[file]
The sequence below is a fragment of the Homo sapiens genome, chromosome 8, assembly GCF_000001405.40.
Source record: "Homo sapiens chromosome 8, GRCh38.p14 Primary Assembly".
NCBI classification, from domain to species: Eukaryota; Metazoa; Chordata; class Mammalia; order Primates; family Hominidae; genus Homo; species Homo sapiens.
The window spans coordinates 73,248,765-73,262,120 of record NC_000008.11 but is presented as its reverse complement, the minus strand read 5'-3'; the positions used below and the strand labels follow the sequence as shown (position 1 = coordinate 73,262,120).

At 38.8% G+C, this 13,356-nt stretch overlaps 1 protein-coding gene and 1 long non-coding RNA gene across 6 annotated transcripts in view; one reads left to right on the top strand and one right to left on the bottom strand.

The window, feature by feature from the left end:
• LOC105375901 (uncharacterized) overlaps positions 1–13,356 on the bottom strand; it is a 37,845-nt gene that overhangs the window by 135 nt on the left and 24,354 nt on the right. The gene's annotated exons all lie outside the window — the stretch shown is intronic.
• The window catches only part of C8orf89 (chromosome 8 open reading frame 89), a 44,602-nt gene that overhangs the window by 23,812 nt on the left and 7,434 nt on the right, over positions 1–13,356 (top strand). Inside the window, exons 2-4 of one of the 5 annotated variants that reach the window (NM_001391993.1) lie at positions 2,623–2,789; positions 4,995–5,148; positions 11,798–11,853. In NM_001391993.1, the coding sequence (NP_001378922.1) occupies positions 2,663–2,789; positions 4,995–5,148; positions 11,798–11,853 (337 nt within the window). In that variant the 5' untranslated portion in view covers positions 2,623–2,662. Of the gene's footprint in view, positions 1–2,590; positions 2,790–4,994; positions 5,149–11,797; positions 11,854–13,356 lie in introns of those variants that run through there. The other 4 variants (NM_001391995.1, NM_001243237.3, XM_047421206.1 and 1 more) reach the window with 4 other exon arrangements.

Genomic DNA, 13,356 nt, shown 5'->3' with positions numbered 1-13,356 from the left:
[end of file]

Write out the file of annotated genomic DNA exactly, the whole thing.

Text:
The sequence below is a fragment of the Homo sapiens genome, chromosome 8, assembly GCF_000001405.40.
Source record: "Homo sapiens chromosome 8, GRCh38.p14 Primary Assembly".
NCBI classification, from domain to species: Eukaryota; Metazoa; Chordata; class Mammalia; order Primates; family Hominidae; genus Homo; species Homo sapiens.
The window spans coordinates 73,248,765-73,262,120 of record NC_000008.11 but is presented as its reverse complement, the minus strand read 5'-3'; the positions used below and the strand labels follow the sequence as shown (position 1 = coordinate 73,262,120).

At 38.8% G+C, this 13,356-nt stretch overlaps 1 protein-coding gene and 1 long non-coding RNA gene across 6 annotated transcripts in view; one reads left to right on the top strand and one right to left on the bottom strand.

The window, feature by feature from the left end:
• LOC105375901 (uncharacterized) overlaps positions 1–13,356 on the bottom strand; it is a 37,845-nt gene that overhangs the window by 135 nt on the left and 24,354 nt on the right. The gene's annotated exons all lie outside the window — the stretch shown is intronic.
• The window catches only part of C8orf89 (chromosome 8 open reading frame 89), a 44,602-nt gene that overhangs the window by 23,812 nt on the left and 7,434 nt on the right, over positions 1–13,356 (top strand). Inside the window, exons 2-4 of one of the 5 annotated variants that reach the window (NM_001391993.1) lie at positions 2,623–2,789; positions 4,995–5,148; positions 11,798–11,853. In NM_001391993.1, the coding sequence (NP_001378922.1) occupies positions 2,663–2,789; positions 4,995–5,148; positions 11,798–11,853 (337 nt within the window). In that variant the 5' untranslated portion in view covers positions 2,623–2,662. Of the gene's footprint in view, positions 1–2,590; positions 2,790–4,994; positions 5,149–11,797; positions 11,854–13,356 lie in introns of those variants that run through there. The other 4 variants (NM_001391995.1, NM_001243237.3, XM_047421206.1 and 1 more) reach the window with 4 other exon arrangements.

Genomic DNA, 13,356 nt, shown 5'->3' with positions numbered 1-13,356 from the left: